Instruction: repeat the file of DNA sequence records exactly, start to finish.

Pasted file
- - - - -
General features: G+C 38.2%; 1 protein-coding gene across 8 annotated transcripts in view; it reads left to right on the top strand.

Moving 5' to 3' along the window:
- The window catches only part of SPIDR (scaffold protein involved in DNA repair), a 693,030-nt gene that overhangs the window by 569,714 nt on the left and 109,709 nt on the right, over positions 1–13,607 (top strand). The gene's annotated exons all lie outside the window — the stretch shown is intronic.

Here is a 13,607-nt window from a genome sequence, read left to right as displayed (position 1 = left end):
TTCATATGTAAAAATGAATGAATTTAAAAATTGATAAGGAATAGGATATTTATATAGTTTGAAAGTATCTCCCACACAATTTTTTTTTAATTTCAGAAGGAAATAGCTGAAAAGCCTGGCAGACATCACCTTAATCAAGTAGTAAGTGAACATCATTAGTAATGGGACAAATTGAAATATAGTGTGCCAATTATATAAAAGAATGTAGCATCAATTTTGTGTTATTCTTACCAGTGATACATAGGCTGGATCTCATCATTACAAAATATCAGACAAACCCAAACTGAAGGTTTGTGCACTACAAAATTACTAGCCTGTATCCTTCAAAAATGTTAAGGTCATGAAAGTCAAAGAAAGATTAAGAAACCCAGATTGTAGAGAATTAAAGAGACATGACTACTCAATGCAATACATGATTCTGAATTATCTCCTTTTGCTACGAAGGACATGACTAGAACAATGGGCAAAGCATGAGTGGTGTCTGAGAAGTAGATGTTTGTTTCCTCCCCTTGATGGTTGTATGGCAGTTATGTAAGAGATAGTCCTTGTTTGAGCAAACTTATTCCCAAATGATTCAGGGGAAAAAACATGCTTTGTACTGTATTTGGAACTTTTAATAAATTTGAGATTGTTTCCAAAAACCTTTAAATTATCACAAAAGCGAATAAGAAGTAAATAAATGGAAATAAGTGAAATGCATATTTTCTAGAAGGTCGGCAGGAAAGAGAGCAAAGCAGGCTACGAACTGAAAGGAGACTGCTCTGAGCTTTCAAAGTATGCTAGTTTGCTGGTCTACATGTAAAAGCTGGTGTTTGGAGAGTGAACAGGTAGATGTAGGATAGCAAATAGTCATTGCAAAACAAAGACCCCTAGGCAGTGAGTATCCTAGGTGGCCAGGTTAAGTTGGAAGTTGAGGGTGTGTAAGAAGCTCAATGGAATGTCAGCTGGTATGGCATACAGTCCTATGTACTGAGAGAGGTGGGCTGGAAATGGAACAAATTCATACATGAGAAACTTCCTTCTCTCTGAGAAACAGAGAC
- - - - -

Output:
General features: G+C 38.2%; 1 protein-coding gene across 8 annotated transcripts in view; it reads left to right on the top strand.

Moving 5' to 3' along the window:
- The window catches only part of SPIDR (scaffold protein involved in DNA repair), a 693,030-nt gene that overhangs the window by 569,714 nt on the left and 109,709 nt on the right, over positions 1–13,607 (top strand). The gene's annotated exons all lie outside the window — the stretch shown is intronic.

Here is a 13,607-nt window from a genome sequence, read left to right as displayed (position 1 = left end):
TTCATATGTAAAAATGAATGAATTTAAAAATTGATAAGGAATAGGATATTTATATAGTTTGAAAGTATCTCCCACACAATTTTTTTTTAATTTCAGAAGGAAATAGCTGAAAAGCCTGGCAGACATCACCTTAATCAAGTAGTAAGTGAACATCATTAGTAATGGGACAAATTGAAATATAGTGTGCCAATTATATAAAAGAATGTAGCATCAATTTTGTGTTATTCTTACCAGTGATACATAGGCTGGATCTCATCATTACAAAATATCAGACAAACCCAAACTGAAGGTTTGTGCACTACAAAATTACTAGCCTGTATCCTTCAAAAATGTTAAGGTCATGAAAGTCAAAGAAAGATTAAGAAACCCAGATTGTAGAGAATTAAAGAGACATGACTACTCAATGCAATACATGATTCTGAATTATCTCCTTTTGCTACGAAGGACATGACTAGAACAATGGGCAAAGCATGAGTGGTGTCTGAGAAGTAGATGTTTGTTTCCTCCCCTTGATGGTTGTATGGCAGTTATGTAAGAGATAGTCCTTGTTTGAGCAAACTTATTCCCAAATGATTCAGGGGAAAAAACATGCTTTGTACTGTATTTGGAACTTTTAATAAATTTGAGATTGTTTCCAAAAACCTTTAAATTATCACAAAAGCGAATAAGAAGTAAATAAATGGAAATAAGTGAAATGCATATTTTCTAGAAGGTCGGCAGGAAAGAGAGCAAAGCAGGCTACGAACTGAAAGGAGACTGCTCTGAGCTTTCAAAGTATGCTAGTTTGCTGGTCTACATGTAAAAGCTGGTGTTTGGAGAGTGAACAGGTAGATGTAGGATAGCAAATAGTCATTGCAAAACAAAGACCCCTAGGCAGTGAGTATCCTAGGTGGCCAGGTTAAGTTGGAAGTTGAGGGTGTGTAAGAAGCTCAATGGAATGTCAGCTGGTATGGCATACAGTCCTATGTACTGAGAGAGGTGGGCTGGAAATGGAACAAATTCATACATGAGAAACTTCCTTCTCTCTGAGAAACAGAGAC